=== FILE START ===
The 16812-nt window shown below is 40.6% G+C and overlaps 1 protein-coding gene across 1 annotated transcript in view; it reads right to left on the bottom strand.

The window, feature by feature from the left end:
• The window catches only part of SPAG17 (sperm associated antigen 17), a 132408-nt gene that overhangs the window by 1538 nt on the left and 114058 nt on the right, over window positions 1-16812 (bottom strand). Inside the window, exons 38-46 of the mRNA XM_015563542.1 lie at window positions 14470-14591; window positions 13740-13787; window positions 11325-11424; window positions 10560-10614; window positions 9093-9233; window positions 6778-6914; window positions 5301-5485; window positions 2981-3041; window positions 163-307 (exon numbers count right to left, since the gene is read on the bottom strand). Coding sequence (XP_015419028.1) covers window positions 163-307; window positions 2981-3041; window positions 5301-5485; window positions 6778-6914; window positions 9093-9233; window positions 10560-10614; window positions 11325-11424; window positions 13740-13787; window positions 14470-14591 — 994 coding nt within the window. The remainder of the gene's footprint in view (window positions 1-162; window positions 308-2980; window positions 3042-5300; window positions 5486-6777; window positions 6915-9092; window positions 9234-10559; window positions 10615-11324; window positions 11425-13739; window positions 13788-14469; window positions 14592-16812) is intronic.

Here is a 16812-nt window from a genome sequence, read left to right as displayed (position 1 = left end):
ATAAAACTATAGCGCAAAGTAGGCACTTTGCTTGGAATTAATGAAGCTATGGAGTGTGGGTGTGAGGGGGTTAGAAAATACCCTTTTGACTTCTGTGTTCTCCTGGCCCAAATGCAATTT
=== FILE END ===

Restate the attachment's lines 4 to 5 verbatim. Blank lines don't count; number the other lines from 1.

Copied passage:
Here is a 16812-nt window from a genome sequence, read left to right as displayed (position 1 = left end):
ATAAAACTATAGCGCAAAGTAGGCACTTTGCTTGGAATTAATGAAGCTATGGAGTGTGGGTGTGAGGGGGTTAGAAAATACCCTTTTGACTTCTGTGTTCTCCTGGCCCAAATGCAATTT